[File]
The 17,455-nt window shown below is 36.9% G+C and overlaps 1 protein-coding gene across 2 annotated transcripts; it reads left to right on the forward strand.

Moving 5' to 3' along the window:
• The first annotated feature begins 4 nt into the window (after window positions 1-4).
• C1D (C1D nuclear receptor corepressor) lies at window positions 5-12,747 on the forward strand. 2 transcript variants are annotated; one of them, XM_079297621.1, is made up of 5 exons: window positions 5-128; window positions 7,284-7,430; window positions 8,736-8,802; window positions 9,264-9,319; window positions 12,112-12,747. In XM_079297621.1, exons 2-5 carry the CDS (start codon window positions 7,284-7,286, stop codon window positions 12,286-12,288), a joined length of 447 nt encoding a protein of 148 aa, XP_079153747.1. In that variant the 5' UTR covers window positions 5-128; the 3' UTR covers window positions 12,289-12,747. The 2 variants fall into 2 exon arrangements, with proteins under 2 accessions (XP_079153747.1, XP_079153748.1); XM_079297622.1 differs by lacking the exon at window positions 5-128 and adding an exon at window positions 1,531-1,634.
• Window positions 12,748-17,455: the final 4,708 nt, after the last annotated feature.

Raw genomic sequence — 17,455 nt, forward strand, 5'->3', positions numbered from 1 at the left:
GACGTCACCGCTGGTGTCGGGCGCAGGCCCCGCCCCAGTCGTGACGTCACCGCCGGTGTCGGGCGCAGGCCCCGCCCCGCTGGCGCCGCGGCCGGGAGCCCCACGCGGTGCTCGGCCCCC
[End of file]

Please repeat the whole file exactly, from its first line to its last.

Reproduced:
The 17,455-nt window shown below is 36.9% G+C and overlaps 1 protein-coding gene across 2 annotated transcripts; it reads left to right on the forward strand.

Moving 5' to 3' along the window:
• The first annotated feature begins 4 nt into the window (after window positions 1-4).
• C1D (C1D nuclear receptor corepressor) lies at window positions 5-12,747 on the forward strand. 2 transcript variants are annotated; one of them, XM_079297621.1, is made up of 5 exons: window positions 5-128; window positions 7,284-7,430; window positions 8,736-8,802; window positions 9,264-9,319; window positions 12,112-12,747. In XM_079297621.1, exons 2-5 carry the CDS (start codon window positions 7,284-7,286, stop codon window positions 12,286-12,288), a joined length of 447 nt encoding a protein of 148 aa, XP_079153747.1. In that variant the 5' UTR covers window positions 5-128; the 3' UTR covers window positions 12,289-12,747. The 2 variants fall into 2 exon arrangements, with proteins under 2 accessions (XP_079153747.1, XP_079153748.1); XM_079297622.1 differs by lacking the exon at window positions 5-128 and adding an exon at window positions 1,531-1,634.
• Window positions 12,748-17,455: the final 4,708 nt, after the last annotated feature.

Raw genomic sequence — 17,455 nt, forward strand, 5'->3', positions numbered from 1 at the left:
GACGTCACCGCTGGTGTCGGGCGCAGGCCCCGCCCCAGTCGTGACGTCACCGCCGGTGTCGGGCGCAGGCCCCGCCCCGCTGGCGCCGCGGCCGGGAGCCCCACGCGGTGCTCGGCCCCC